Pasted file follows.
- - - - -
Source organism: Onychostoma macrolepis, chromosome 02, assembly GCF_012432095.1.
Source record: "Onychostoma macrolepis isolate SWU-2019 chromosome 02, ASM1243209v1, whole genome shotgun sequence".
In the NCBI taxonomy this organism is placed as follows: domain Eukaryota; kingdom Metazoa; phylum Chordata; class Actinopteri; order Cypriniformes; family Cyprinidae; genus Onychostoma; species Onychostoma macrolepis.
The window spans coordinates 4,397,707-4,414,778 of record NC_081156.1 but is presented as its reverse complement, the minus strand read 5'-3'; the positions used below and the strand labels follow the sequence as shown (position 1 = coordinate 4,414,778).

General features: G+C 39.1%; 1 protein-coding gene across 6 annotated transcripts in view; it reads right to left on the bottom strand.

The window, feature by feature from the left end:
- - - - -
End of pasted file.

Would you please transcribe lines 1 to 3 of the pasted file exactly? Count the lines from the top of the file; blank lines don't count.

Source organism: Onychostoma macrolepis, chromosome 02, assembly GCF_012432095.1.
Source record: "Onychostoma macrolepis isolate SWU-2019 chromosome 02, ASM1243209v1, whole genome shotgun sequence".
In the NCBI taxonomy this organism is placed as follows: domain Eukaryota; kingdom Metazoa; phylum Chordata; class Actinopteri; order Cypriniformes; family Cyprinidae; genus Onychostoma; species Onychostoma macrolepis.